Once upon a time, McDonald’s was the king of fast food. In my opinion, it owed that lofty position to three primary factors:
1. Price: Mickey D’s was always less expensive than it’s closest competitors.
2. Convenience: The golden arches were open from sunrise to moonrise – breakfast, lunch and dinner – and were located on almost every street corner.
3. Happy Meals: They were the TV set of their time, keeping kids occupied and sedated for hours… and sometimes days.
But times changed and the big cow did not change with them.
McDonald’s clung to value meals for way too long, shifting products and squeezing prices until even the cheapest American realized that sometimes a deal isn’t a deal. As for convenience, well that ship also sailed decades ago as more and more chains and independent competitors popped up next door and across the street from McDonald’s, offering breakfasts, lunch, dinner and late night fare. And finally, the parents and kids who fell in love with Happy Meals eventually outgrew them. Plus, just like Cracker Jacks before them, MCD learned you can only cut back so much on toy quality before you become a laughing stock with your customers.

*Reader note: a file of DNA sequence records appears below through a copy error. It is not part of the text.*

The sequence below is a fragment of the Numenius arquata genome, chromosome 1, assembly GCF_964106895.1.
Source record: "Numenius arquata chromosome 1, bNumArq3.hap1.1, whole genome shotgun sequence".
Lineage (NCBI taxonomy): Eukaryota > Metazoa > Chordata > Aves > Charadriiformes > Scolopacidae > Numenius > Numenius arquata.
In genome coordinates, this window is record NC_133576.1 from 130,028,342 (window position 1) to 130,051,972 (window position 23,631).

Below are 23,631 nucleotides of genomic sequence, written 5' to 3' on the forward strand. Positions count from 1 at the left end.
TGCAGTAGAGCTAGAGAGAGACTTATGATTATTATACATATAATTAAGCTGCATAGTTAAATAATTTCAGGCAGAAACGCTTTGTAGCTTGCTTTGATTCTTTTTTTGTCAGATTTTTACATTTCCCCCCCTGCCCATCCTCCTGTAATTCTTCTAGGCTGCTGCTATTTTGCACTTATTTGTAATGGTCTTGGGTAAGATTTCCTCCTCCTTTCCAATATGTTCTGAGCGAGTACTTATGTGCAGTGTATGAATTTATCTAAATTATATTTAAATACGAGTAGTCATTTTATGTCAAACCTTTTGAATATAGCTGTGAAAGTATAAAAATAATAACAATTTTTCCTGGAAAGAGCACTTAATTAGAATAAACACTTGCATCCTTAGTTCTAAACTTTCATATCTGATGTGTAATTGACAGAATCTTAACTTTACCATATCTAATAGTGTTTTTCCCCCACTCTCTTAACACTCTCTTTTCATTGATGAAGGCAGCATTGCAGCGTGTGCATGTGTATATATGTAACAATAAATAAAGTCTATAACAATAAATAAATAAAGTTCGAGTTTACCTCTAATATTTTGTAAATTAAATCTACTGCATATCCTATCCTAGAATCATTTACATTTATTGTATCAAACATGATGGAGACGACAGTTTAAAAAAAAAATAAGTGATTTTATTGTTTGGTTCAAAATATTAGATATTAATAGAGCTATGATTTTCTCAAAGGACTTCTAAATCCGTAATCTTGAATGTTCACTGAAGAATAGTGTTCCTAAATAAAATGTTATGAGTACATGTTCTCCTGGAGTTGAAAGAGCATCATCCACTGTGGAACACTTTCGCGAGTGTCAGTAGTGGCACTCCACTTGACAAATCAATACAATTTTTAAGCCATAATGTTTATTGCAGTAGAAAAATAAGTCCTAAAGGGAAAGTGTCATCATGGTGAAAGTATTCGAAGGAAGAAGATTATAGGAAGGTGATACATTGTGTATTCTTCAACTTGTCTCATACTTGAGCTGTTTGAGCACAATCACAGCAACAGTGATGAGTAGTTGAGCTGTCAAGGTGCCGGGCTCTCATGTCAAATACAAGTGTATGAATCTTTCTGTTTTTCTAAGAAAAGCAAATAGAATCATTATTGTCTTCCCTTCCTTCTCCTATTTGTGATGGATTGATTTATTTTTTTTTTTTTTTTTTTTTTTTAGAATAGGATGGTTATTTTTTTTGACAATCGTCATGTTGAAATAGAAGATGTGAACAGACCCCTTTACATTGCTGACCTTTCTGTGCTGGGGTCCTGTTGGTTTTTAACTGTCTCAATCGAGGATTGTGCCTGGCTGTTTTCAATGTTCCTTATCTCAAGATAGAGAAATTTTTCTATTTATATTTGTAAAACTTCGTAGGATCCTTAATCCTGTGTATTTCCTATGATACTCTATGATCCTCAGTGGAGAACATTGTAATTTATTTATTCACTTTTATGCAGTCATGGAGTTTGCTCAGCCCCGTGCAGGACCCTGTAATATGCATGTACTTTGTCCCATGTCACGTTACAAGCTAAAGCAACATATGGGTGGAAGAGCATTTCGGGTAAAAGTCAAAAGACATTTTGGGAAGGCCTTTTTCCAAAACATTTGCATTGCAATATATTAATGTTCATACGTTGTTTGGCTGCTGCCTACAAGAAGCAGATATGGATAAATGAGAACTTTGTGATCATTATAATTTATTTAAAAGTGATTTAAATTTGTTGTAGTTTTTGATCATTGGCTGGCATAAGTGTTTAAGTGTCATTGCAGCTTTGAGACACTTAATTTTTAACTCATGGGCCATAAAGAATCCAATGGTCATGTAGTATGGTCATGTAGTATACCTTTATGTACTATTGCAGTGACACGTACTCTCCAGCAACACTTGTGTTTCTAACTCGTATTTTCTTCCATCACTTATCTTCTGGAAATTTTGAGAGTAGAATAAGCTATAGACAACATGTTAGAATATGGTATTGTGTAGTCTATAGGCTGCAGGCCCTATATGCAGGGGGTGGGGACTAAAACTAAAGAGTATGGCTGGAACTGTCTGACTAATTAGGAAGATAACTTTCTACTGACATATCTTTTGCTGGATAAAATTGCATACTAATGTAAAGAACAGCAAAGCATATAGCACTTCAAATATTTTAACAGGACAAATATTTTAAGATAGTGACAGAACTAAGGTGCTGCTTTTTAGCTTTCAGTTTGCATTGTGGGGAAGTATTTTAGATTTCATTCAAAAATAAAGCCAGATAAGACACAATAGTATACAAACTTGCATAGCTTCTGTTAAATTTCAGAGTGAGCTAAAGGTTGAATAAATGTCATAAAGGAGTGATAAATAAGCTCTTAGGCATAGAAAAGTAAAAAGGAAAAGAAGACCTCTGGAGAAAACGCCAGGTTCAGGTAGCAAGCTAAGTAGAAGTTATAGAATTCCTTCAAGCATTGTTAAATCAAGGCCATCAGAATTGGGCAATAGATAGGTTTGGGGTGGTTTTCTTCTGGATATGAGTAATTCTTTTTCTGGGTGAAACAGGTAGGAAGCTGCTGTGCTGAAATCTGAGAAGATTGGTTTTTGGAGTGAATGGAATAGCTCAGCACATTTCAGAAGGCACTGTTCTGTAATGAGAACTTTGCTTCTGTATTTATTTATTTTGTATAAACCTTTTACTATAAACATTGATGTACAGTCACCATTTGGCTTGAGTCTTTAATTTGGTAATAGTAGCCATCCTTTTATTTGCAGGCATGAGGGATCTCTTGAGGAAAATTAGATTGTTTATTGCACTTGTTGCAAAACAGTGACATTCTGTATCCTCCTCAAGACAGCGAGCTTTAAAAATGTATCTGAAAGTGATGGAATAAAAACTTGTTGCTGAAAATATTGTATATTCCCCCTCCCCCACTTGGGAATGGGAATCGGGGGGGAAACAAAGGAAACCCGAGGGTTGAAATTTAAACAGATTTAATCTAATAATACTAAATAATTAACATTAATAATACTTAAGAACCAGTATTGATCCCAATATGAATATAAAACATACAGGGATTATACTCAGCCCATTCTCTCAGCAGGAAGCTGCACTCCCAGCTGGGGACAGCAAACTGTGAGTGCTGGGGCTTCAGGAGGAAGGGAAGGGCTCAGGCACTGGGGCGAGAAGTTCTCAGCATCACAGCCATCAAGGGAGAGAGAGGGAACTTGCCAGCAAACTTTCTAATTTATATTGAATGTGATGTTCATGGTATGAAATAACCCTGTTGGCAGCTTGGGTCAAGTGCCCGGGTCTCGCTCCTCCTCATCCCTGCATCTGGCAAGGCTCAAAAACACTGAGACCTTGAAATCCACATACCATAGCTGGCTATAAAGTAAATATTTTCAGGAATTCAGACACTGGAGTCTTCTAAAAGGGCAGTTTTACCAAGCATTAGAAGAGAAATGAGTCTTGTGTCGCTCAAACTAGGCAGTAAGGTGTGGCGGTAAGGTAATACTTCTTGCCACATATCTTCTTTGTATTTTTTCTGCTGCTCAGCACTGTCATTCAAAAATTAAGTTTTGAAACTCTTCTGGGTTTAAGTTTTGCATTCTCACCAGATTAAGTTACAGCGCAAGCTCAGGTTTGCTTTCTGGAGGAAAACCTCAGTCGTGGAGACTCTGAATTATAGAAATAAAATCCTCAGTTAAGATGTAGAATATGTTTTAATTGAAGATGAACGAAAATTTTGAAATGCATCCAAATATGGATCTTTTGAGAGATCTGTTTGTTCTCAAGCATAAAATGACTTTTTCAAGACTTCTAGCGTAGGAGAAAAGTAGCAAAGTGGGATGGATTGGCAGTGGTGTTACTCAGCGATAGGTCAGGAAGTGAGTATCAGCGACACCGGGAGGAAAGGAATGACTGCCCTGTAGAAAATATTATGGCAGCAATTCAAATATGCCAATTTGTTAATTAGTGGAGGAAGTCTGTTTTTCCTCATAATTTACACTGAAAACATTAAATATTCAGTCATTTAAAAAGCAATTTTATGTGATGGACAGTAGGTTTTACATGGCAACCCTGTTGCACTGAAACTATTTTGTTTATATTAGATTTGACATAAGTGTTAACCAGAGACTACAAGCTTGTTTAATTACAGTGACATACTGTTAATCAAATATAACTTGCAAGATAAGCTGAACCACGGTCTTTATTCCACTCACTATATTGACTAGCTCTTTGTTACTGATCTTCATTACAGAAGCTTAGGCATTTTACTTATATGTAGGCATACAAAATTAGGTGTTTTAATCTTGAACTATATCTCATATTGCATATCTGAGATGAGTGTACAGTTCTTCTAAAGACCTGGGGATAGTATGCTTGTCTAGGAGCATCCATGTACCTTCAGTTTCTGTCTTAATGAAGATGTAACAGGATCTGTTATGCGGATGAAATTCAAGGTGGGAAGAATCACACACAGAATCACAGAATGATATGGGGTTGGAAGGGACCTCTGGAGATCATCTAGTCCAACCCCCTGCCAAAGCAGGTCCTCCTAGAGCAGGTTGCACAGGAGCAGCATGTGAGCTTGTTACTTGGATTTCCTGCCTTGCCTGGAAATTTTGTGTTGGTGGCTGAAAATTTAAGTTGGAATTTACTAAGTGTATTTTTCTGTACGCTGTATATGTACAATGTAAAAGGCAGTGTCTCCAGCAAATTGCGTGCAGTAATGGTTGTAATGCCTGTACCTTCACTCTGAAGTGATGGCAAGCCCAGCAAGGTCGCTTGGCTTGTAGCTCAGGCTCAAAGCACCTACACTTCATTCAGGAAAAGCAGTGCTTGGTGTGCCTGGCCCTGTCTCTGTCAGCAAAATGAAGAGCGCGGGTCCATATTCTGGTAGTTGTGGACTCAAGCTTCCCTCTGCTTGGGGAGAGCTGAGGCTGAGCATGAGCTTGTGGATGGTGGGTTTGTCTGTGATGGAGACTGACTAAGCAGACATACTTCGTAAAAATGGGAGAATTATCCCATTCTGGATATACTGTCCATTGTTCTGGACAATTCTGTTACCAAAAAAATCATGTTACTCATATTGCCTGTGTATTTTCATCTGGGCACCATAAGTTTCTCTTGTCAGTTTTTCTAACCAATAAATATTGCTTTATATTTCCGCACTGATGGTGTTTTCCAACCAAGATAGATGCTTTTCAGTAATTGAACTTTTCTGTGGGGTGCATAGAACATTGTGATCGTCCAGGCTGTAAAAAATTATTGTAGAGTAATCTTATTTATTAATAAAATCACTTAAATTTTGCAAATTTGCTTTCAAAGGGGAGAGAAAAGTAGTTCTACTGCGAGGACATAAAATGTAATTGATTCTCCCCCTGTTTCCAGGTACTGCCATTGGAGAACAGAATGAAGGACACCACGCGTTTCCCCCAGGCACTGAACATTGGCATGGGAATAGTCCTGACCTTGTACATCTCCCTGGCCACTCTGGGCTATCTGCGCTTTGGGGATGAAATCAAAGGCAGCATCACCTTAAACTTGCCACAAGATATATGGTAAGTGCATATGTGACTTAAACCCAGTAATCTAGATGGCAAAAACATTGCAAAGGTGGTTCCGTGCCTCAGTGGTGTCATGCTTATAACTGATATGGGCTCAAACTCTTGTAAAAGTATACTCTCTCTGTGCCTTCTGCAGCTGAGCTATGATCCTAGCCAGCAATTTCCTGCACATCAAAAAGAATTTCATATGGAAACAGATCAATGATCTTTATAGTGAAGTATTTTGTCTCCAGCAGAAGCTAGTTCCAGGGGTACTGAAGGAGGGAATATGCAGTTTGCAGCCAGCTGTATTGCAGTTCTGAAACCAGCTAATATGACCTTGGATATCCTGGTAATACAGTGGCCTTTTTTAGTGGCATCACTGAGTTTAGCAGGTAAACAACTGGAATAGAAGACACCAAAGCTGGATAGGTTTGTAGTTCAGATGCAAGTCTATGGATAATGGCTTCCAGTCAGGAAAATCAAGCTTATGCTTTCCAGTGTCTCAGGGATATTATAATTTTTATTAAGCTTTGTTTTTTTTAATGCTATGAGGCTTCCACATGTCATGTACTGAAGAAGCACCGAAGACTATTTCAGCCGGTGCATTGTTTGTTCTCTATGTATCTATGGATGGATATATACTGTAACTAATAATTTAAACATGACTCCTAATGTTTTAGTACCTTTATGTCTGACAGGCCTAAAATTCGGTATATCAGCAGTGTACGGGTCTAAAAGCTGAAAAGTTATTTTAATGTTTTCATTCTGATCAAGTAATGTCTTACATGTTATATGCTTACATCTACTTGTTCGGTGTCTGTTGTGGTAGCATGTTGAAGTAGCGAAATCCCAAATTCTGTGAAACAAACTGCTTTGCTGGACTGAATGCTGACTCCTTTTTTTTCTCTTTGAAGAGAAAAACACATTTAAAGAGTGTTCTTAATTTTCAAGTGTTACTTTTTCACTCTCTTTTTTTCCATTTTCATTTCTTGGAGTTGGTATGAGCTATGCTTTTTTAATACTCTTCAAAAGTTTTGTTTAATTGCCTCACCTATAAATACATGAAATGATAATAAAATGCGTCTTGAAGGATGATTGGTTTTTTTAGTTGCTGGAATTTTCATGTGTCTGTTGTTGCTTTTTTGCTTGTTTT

And so, McDonald’s has become a mere shadow of itself. And it is hoping that a new CEO (Steve Easterbrook) and a new global CMO (Sylvia Lagnado) can magically transform this faltering behemoth into a new (or renewed) fast food leader.
I have no idea if such a thing is even possible. Consider the likes of Kentucky Fried Chicken and Manners Big Boy and Pizza Hut and the hundreds of others who rose to greatness, only to lose their way and their position of leadership.
So to Steve and Sylvia, I wish you great luck and a few well-intended suggestions:
1. Decide who you want to be and be the best you that you can be.
2. Focus first on the food and the service.
3. Build on the nostalgia, but don’t rely on it for too long.
4. Use your marketing to re-introduce McDonald’s to the marketplace, not to brag about how wonderful you are… McDonald’s was always a member of the family, not a guest at the front door.
5. Remember the words of your founder: “We provide food that customers love, day after day after day. People just want more of it.”
And here is a challenge: Lure me back as a customer who stopped entering the golden arches nearly a decade ago.